Saturday, 13 February 2010

Saturday's Writng Quotation Examination

The two most engaging powers of an author are to make new things familiar and familiar things new.  ~Samuel Johnson

 Saturdays are slow days in the blogging community. Perhaps it stems from the fact that most writers (myself excluded) have lives away from their computers. So, I've decided to save my writing posts for mid-week and make Saturdays a writing quote study.

How it works: I take a random writing quote and examine its meaning and search for wisdom within.

This is my first quote. Samuel Johnson lived in the 1700s and was best known for his essays, poetry and sermons. Johnson even influenced Jane Austen's writing style and philosophy.

What he says here rings true for me... writers whether they wrote long ago or today have a great deal of power. Their words shape the thinking and view points of the readers.


For example, let's say we were against the slave trade a few hundred years back. We could write a book from the point of a slave or a slave owner and make the characters ones we relate to or feel sorry for. If we write enough books with subtle situations describing the follies of a certain course, we can shape the society that reads our work. Many, including Samuel Johnson, did such with their writings.

Many topics off-limit and banned to readers years ago have become a norm because literature has made it acceptable. Example, Harry Potter.

Now, how does a writer make familiar things new?

Through the creativity of the writer, we can make a walk through a park full of love, laughter, murder, mystery, suspense, or even a thought-provoking take on life.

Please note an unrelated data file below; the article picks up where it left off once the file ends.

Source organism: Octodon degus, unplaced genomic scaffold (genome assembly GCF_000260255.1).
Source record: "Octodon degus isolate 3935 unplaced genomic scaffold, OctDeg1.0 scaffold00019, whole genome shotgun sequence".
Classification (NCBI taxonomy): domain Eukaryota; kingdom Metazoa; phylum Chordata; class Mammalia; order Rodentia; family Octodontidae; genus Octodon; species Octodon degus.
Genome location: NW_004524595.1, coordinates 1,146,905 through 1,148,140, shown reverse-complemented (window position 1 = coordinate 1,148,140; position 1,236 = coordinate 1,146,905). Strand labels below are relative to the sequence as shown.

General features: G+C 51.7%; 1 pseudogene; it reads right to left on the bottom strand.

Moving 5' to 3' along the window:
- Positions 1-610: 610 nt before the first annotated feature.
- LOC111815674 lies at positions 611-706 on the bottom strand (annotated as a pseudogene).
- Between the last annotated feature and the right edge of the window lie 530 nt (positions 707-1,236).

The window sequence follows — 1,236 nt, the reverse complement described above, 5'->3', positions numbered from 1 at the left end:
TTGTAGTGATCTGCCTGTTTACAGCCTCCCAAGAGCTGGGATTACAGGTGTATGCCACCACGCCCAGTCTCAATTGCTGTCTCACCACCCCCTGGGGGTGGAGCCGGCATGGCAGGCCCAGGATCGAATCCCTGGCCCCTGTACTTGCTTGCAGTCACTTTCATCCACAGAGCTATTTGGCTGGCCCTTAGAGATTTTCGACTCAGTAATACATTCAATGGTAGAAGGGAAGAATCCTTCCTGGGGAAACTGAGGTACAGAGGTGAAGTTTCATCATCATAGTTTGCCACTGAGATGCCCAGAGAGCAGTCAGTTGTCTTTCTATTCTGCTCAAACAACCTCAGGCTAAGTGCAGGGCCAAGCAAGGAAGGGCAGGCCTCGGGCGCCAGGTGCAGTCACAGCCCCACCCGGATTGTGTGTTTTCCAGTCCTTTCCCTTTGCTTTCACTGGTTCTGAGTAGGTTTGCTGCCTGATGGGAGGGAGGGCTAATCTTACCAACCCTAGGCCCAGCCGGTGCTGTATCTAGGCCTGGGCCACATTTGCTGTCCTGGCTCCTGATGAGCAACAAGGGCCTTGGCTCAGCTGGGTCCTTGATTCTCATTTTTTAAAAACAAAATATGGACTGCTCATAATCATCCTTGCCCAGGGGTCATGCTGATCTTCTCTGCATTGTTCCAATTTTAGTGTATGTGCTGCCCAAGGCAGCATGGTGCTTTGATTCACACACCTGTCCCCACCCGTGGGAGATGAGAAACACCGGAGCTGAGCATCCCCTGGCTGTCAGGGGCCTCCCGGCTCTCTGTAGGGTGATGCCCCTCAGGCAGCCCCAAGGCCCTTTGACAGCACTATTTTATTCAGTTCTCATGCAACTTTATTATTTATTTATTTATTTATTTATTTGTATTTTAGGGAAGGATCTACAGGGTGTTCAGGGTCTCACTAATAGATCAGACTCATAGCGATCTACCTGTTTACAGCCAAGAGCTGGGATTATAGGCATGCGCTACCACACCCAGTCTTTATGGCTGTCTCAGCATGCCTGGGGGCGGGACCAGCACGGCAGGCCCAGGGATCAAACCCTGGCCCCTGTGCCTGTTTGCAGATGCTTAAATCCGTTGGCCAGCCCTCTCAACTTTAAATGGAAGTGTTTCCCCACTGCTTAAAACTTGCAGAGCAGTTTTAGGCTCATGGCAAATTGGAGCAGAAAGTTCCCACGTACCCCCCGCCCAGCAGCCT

We can take a simple balloon ride and change the lives of many...(Black Dogs by McEwan)

What is your take on this quotation?


Jemi Fraser said...

I like this quote too. There are always new ways to look at things, we just have to let our creativity flow :)

Harvee said...

There are so many valid points of view on any given subject or topic. I like to read new perspectives on topics.

Mason Canyon said...

I like your Saturday quotes. Writers do have a lot of power in the way and what they write. Very interesting and informative post.

Joanne said...

I often hear that putting a new fresh spin on an old idea is so necessary in writing. I guess that applied in Johnson's time, too!

Happy Valentine's Day to you!

Ann Elle Altman said...

Jemi, I've not heard the quote before today but glad I considered it.

Harvee, Yeah, it's a new perspective even for me.

Mason, thank you, glad you liked it.

Joanne, I think back then, with so many changes in the industrial revolution, and such, many thing needs to be changed.


Jim Murdoch said...

There is nothing that hasn’t been written about. Accepting that is an important first step as a writer admitting that you have nothing new to say. But someone will read what you have to say first before any of these others. It’s them you write for. You want your particular presentation of the truth to be memorable and to stick. Imagine if ‘Dulce et Decorum Est’ was the first poem you read about war. Try following that. But if Owen had not written that, ask yourself: What would I have to say on the subject? That’s how I keep going.

Ann Elle Altman said...

Jim, you make wonderful points. We don't know what the first book children will read and hold on to as fact when they grow up. How important it is for writers to remember that.


J.L. Campbell said...

Hi, Ann,
I tried posting a comment at home, but the word verification wouldn't work.

The quote is oh, so true. Writers strive to make the same old, same old fresh and different. And yes, it is a struggle sometimes getting across something new to the reader in such a way that it won't seem weird and way out there.

Amazing what we do with words.

Anonymous said...

Oh, love this idea for Saturdays!

I think the quote (and your critique) shows how we can highlight through story what some writers attempt to 'tell' through character preaching. We can 'show' the things upon which we'd like to to shine a light by allowing it to play out for the reader in real-time.

I think that's what the author is saying, in part.



from the desk of a writer

Ann Elle Altman said...

Joy, yes, writers have lots of power and need to handle words carefully.

Corra, I think you're right, show the outcome of an action or viewpoint rather than tell.